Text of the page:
Letter from Major Robert Flournoy to Major James Seagrove Creek Indian Agent criticizing the Federal Government, its handling of Indian affairs, the destructive northeastern politicians, and a request for the return of his negro boy Cooper

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CollectionNational Archives and Records Administration: 3d Cong, House, Sec War Confidential Rep, RG233 view image
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Date October 5, 1793
Author Name Robert Flournoy (primary) Location: Green County
Recipient Name James Seagrove (primary) Location: Fort Fidius
Summary Flournoy submits that the people of Georgia do not want a treaty with the Indians because it will be deaf to their interests. Criticizes the northeastern politicians for making peace on any terms. It was this approach that led to the failure in New York [presumably the failed Conference at Sandusky the previous summer]. Any prisoner exchange of Creek Indians should require Creek restoration of all stolen property if it hasn't been sold to the Spaniards already. Flournoy laments that he lost his father to Indians, who attacked his party on the Kentucky Road. Flournoy wants his negro back; he believes he is with the Creek nation. The negro ran away for Flournoy's store. His name is Cooper, branded on the breast IS.
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Related Persons/Groups James Seagrove; Creek Indian Agent; Creek Nation; Major Robert Flournoy; Cooper Negro Boy; Federal Government; Northeastern Politicians; ;
Related Places Georgia; Old Tom's Path; Kentucky Road; Northeastern United States; Green County; Federal Government; New York; Fort Fidius; Creek Nation; ;
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Major Robert Flournoy to James Seagrove Green County October 5,th 1793
Sir,
'Tis generally supposed that a treaty is likely to to take place between the Indians and yourself as Agent for the Federal Government, which is disagreeable to the people of this country Country for one only reason, to wit, they believe you will be deaf to their interests which commits you to strictly adhere to that destructive principle of our northeastwardly politicians--make peace on any terms say they: It is that disposition in our northern brethren, which was so plainly discovered to the Indians when they were at New York, that has bought all the evils on this country which we have since experienced. The issue is at length come, where justice may be de- -manded, when justice may be had. Tis reported that those intrepid young men that as so lately burned one Indian town as brought from thence eight prisoners, which ought to be exchanged on no other terms than that of the Creeks restoring all the property and prisoners they have taken away, if they have sold any part to the Spaniards, let these go and deal from those as they did from here. I do not wish to be understood as a man that would wish or presume to dictate to one of your understanding, but as a sufferer. I have a right to speak my mind. It has only been six months since my father was attacked on the Kentucky road by these very people (on their way as it is supposed to join the northern tribes) when he and four others were killed and scalped, and I have at this time, I believe, a young negro fellow in the Creek nation, who for- =merly waited on me in quality of a servant. He ran away from my store on the 4th of September last and was assisted across the river by a old man and his son who are living at this time, one mile above Old Tom's path (four miles above fort Fedrica) I have not as yet brought him to his deserved punishment, for want of positive proof but if you will do me the favour to demand him, amongst others you will I believe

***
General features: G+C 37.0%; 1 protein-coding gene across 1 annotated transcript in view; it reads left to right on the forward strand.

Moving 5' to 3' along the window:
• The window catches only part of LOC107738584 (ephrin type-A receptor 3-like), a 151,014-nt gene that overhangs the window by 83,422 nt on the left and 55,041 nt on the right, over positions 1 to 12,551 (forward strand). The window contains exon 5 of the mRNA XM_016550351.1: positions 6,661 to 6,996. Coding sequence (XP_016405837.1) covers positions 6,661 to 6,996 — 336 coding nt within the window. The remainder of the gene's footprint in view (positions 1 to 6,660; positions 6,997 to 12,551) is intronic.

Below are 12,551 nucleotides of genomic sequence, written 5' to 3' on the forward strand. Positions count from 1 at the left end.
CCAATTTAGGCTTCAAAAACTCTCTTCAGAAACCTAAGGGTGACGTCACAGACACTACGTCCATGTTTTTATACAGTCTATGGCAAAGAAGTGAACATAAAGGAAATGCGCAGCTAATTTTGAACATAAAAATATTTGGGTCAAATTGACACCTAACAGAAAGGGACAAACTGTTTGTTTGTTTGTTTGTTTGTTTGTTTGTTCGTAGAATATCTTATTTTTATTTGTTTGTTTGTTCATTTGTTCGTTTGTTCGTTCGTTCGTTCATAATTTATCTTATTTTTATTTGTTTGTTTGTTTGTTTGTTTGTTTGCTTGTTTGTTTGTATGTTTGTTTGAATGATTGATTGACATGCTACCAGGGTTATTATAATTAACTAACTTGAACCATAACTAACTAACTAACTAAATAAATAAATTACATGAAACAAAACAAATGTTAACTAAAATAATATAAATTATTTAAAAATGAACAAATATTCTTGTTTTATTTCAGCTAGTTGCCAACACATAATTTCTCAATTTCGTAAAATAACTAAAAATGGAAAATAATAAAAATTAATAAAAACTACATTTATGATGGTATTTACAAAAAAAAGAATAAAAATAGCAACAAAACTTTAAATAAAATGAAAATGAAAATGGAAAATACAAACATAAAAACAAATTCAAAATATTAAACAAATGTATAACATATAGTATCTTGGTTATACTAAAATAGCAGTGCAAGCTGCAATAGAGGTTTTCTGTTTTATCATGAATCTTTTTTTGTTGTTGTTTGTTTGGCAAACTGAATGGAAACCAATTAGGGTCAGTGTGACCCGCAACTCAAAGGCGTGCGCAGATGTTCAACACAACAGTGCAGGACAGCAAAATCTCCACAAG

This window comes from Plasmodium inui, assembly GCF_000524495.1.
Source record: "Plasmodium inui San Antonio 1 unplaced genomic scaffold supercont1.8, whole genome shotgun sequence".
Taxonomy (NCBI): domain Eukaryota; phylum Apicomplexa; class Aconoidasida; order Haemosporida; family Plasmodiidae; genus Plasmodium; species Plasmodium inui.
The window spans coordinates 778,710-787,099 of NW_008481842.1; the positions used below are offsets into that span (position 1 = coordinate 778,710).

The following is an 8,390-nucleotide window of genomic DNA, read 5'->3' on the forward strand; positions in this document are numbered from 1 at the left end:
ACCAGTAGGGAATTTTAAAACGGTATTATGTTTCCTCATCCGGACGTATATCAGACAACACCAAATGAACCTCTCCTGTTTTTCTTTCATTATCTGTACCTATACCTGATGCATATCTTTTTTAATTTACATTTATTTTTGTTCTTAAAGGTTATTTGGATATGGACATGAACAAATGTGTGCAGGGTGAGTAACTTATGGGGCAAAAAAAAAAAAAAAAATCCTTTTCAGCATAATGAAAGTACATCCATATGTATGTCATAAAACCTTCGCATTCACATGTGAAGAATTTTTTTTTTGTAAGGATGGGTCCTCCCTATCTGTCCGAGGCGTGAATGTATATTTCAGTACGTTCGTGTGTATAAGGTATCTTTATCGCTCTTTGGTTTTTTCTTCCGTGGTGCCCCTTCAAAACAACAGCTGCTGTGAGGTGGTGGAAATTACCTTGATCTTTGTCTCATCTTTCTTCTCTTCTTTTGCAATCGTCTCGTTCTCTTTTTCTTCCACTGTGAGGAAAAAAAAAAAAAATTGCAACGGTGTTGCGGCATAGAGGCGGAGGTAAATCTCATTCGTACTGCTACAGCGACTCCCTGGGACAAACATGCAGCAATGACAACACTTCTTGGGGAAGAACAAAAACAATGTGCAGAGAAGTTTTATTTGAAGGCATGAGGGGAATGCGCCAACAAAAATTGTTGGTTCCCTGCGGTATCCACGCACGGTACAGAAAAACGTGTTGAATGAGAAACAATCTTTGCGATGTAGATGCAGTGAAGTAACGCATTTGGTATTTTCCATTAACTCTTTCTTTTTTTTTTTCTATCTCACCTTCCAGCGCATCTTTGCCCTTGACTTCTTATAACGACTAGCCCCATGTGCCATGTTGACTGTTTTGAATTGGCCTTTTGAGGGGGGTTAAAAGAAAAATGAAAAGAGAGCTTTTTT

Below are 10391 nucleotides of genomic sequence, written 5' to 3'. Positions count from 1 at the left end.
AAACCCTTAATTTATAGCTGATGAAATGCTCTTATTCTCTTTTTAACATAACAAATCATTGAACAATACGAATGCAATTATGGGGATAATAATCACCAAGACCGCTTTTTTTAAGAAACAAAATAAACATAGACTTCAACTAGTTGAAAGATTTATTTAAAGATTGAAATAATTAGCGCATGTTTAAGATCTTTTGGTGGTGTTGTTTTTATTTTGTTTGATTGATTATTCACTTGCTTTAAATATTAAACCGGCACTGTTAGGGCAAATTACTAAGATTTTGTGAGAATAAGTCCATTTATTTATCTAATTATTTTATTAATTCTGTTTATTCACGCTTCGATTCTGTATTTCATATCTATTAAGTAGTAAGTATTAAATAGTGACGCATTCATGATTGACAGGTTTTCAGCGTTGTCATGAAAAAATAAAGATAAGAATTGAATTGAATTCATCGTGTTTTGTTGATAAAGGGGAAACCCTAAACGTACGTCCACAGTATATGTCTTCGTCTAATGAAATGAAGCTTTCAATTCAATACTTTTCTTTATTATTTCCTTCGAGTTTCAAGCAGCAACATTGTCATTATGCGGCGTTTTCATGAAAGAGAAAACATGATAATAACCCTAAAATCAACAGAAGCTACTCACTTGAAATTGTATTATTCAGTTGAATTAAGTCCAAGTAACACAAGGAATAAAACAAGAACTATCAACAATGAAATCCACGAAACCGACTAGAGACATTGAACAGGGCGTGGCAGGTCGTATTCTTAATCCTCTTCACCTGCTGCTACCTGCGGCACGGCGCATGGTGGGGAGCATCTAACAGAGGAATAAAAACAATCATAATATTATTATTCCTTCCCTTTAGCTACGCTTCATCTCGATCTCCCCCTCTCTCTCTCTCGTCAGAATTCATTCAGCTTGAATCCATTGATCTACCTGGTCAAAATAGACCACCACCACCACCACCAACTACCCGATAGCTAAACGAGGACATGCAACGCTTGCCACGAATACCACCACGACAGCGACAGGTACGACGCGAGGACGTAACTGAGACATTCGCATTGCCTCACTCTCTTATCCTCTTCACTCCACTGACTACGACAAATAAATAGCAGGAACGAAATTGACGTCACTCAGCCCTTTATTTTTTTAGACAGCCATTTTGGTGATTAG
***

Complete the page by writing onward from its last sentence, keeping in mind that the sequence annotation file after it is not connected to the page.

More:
first put it in my power to punish those that conveyed him off and lay be under obligations to yourself which I shall ever glory in acknowledging: The fellow is 19 or 20 years old, slim made with remarkable small legs-branded on the breast IS: scarcely visible, he is very black and has a dour look, I call his name Cooper.
I am Sir [vc]